This was originally intended as an answer to the practical question of how current use of a term could best be gauged. As such, the answer lists common resources available for that purpose. Google Ngrams/Google Books do not satisfy the demand: being raw statistical data (the n-grams from the Google Books corpus) based on raw textual data (Google Books), inferences drawn from the mess are prima facie invalid and, if sound, only sound as a result of aleatoric serendipity; outside of tightly controlled experimental environments, the textual data as presented via the Ngrams interface is only useful as a biased and poorly focused selection of instances of term use during the stipulated time period.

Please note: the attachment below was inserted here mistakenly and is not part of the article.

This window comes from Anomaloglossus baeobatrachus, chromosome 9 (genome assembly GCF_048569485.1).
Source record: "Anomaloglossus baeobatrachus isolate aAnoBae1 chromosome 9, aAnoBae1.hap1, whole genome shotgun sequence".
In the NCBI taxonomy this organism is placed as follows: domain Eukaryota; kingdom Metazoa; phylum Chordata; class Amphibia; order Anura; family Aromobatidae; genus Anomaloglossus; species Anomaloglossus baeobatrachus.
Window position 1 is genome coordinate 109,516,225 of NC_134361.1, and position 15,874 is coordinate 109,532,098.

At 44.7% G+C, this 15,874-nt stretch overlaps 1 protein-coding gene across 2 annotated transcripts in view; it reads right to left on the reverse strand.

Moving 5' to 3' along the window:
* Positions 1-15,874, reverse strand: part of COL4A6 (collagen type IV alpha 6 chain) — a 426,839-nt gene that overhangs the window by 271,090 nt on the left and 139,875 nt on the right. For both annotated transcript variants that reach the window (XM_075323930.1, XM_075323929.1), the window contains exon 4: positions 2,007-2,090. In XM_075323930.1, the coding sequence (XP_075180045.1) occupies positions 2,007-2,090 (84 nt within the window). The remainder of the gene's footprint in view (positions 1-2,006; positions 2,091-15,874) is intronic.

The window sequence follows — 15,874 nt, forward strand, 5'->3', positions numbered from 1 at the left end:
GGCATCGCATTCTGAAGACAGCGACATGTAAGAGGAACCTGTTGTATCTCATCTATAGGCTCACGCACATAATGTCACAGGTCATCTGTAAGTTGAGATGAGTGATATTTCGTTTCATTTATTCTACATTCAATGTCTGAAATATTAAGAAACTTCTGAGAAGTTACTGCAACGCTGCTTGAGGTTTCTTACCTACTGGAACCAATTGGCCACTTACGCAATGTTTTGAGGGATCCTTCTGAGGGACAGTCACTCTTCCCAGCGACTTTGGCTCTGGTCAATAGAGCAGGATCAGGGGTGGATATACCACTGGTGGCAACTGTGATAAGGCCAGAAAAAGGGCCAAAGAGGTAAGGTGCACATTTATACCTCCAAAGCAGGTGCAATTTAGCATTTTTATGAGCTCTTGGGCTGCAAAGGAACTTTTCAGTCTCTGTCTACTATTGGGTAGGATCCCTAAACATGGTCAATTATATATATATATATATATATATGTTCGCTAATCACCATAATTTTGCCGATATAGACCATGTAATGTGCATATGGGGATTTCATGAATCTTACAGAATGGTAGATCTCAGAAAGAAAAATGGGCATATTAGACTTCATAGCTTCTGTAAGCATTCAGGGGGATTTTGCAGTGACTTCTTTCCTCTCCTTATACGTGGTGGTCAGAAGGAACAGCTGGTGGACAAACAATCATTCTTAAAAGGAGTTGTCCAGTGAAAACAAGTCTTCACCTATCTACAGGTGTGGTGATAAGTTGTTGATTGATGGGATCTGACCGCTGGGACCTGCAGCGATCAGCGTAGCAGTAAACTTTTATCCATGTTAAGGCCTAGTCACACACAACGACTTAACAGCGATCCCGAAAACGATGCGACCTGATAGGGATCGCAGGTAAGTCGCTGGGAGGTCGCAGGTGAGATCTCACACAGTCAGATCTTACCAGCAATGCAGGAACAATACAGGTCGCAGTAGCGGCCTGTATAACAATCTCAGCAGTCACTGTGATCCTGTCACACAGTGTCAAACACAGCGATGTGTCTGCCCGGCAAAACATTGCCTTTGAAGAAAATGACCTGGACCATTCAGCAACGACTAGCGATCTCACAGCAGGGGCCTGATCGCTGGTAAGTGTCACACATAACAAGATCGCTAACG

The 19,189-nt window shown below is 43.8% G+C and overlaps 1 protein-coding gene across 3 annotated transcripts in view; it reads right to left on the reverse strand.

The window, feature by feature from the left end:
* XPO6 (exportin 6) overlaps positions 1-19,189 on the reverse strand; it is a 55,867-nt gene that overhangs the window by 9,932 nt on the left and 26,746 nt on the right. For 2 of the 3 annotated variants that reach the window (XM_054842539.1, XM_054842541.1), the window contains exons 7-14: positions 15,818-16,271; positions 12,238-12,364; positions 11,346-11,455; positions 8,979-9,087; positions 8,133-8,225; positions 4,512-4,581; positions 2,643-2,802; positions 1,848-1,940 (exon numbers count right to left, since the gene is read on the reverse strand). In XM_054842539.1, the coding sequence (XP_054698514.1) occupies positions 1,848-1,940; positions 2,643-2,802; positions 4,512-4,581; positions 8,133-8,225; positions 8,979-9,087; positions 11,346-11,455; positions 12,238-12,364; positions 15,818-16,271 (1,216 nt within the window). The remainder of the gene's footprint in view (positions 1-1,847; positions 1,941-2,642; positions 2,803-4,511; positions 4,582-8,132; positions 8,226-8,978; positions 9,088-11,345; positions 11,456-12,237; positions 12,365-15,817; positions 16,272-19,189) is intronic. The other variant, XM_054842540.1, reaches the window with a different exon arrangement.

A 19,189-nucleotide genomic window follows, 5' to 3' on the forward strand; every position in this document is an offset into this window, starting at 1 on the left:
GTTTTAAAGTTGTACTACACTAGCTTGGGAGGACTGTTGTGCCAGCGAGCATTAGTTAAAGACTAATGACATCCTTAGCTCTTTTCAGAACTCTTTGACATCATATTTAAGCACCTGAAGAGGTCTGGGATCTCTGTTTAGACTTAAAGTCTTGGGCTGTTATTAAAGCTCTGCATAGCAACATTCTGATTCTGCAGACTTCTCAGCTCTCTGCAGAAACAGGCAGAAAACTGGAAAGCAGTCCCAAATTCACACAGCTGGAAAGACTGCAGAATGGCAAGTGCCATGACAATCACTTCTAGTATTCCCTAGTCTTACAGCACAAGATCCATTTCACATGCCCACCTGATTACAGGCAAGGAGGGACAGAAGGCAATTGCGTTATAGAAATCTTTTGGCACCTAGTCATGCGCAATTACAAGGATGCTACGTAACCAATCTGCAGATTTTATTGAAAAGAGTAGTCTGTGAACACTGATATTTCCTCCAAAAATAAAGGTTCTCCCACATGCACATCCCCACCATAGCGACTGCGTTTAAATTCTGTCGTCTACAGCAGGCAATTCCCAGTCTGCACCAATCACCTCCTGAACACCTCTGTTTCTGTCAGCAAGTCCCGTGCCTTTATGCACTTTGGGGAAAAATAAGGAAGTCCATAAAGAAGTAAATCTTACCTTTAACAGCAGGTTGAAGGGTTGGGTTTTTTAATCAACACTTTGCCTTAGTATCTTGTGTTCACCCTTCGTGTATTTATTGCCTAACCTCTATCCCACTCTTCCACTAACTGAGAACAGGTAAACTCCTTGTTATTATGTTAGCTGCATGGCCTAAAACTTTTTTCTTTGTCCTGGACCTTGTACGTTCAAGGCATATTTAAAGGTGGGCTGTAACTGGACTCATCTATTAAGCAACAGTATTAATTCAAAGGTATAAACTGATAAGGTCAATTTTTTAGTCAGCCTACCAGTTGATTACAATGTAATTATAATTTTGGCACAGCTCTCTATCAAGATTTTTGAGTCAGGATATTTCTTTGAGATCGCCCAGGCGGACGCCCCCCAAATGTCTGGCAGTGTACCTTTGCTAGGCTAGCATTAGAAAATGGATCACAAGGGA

Other than the painstaking, longwinded traditional lexicographical techniques of gathering and comparing dated uses of terms in context and over time, no technique or set of techniques (that I know of) suffices to address the desired distillation of 'contemporary use' into 'contemporary senses'.
I should stress that 'contemporary use', that is, what you call "current use", although I'm understanding it in the spirit you seem to intend (which is notably parochial), includes all historical use. That is to say, for example, that to the extent that Shakespeare is still read and discussed, Shakespearean usage remains contemporary to that limited extent, however rarely a Shakespearean sense of a still-common term may occur in popular contemporary use.